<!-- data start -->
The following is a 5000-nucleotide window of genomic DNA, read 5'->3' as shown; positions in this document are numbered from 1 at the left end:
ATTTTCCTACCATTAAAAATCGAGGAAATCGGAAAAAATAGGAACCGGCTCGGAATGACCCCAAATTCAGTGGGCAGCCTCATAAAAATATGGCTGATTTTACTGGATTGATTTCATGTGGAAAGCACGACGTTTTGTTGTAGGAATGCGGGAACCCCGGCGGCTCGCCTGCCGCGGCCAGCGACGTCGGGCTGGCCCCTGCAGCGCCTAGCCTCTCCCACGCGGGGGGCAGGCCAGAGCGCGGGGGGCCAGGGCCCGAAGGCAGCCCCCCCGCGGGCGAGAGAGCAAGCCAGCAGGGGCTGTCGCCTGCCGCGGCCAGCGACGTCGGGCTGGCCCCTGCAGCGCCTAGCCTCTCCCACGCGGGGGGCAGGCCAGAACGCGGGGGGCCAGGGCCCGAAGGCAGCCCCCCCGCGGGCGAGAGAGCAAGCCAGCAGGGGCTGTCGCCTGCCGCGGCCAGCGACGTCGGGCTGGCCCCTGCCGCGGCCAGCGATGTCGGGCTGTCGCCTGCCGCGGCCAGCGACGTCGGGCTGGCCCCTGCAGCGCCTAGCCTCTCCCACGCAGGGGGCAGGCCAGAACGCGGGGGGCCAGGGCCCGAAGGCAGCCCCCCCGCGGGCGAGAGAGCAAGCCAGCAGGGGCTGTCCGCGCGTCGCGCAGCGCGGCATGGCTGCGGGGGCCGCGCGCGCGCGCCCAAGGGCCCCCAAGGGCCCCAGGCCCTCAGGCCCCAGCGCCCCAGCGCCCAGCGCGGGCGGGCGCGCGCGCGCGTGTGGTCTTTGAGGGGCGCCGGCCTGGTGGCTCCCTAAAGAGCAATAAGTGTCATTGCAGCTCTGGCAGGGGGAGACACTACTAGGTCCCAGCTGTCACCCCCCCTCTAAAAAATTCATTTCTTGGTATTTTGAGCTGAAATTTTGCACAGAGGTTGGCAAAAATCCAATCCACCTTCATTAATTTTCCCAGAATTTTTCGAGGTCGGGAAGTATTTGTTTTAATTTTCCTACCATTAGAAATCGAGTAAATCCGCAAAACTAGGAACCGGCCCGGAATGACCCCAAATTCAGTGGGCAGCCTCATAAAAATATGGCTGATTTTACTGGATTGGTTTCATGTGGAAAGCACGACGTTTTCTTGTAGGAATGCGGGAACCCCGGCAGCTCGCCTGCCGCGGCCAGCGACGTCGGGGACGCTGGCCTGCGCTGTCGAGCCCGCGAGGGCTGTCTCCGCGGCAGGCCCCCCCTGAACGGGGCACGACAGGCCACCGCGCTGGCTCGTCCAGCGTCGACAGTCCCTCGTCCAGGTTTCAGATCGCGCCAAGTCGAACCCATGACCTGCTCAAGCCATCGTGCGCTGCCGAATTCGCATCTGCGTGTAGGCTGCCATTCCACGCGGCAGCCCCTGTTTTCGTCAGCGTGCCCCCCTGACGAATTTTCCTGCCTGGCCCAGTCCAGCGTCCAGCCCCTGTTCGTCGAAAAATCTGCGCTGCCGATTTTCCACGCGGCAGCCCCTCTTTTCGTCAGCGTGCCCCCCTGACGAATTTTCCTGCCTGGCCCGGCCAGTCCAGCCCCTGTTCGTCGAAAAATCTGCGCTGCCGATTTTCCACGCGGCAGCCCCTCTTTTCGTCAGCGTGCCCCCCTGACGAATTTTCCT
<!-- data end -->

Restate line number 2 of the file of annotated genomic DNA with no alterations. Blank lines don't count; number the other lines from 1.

ATTTTCCTACCATTAAAAATCGAGGAAATCGGAAAAAATAGGAACCGGCTCGGAATGACCCCAAATTCAGTGGGCAGCCTCATAAAAATATGGCTGATTTTACTGGATTGATTTCATGTGGAAAGCACGACGTTTTGTTGTAGGAATGCGGGAACCCCGGCGGCTCGCCTGCCGCGGCCAGCGACGTCGGGCTGGCCCCTGCAGCGCCTAGCCTCTCCCACGCGGGGGGCAGGCCAGAGCGCGGGGGGCCAGGGCCCGAAGGCAGCCCCCCCGCGGGCGAGAGAGCAAGCCAGCAGGGGCTGTCGCCTGCCGCGGCCAGCGACGTCGGGCTGGCCCCTGCAGCGCCTAGCCTCTCCCACGCGGGGGGCAGGCCAGAACGCGGGGGGCCAGGGCCCGAAGGCAGCCCCCCCGCGGGCGAGAGAGCAAGCCAGCAGGGGCTGTCGCCTGCCGCGGCCAGCGACGTCGGGCTGGCCCCTGCCGCGGCCAGCGATGTCGGGCTGTCGCCTGCCGCGGCCAGCGACGTCGGGCTGGCCCCTGCAGCGCCTAGCCTCTCCCACGCAGGGGGCAGGCCAGAACGCGGGGGGCCAGGGCCCGAAGGCAGCCCCCCCGCGGGCGAGAGAGCAAGCCAGCAGGGGCTGTCCGCGCGTCGCGCAGCGCGGCATGGCTGCGGGGGCCGCGCGCGCGCGCCCAAGGGCCCCCAAGGGCCCCAGGCCCTCAGGCCCCAGCGCCCCAGCGCCCAGCGCGGGCGGGCGCGCGCGCGCGTGTGGTCTTTGAGGGGCGCCGGCCTGGTGGCTCCCTAAAGAGCAATAAGTGTCATTGCAGCTCTGGCAGGGGGAGACACTACTAGGTCCCAGCTGTCACCCCCCCTCTAAAAAATTCATTTCTTGGTATTTTGAGCTGAAATTTTGCACAGAGGTTGGCAAAAATCCAATCCACCTTCATTAATTTTCCCAGAATTTTTCGAGGTCGGGAAGTATTTGTTTTAATTTTCCTACCATTAGAAATCGAGTAAATCCGCAAAACTAGGAACCGGCCCGGAATGACCCCAAATTCAGTGGGCAGCCTCATAAAAATATGGCTGATTTTACTGGATTGGTTTCATGTGGAAAGCACGACGTTTTCTTGTAGGAATGCGGGAACCCCGGCAGCTCGCCTGCCGCGGCCAGCGACGTCGGGGACGCTGGCCTGCGCTGTCGAGCCCGCGAGGGCTGTCTCCGCGGCAGGCCCCCCCTGAACGGGGCACGACAGGCCACCGCGCTGGCTCGTCCAGCGTCGACAGTCCCTCGTCCAGGTTTCAGATCGCGCCAAGTCGAACCCATGACCTGCTCAAGCCATCGTGCGCTGCCGAATTCGCATCTGCGTGTAGGCTGCCATTCCACGCGGCAGCCCCTGTTTTCGTCAGCGTGCCCCCCTGACGAATTTTCCTGCCTGGCCCAGTCCAGCGTCCAGCCCCTGTTCGTCGAAAAATCTGCGCTGCCGATTTTCCACGCGGCAGCCCCTCTTTTCGTCAGCGTGCCCCCCTGACGAATTTTCCTGCCTGGCCCGGCCAGTCCAGCCCCTGTTCGTCGAAAAATCTGCGCTGCCGATTTTCCACGCGGCAGCCCCTCTTTTCGTCAGCGTGCCCCCCTGACGAATTTTCCT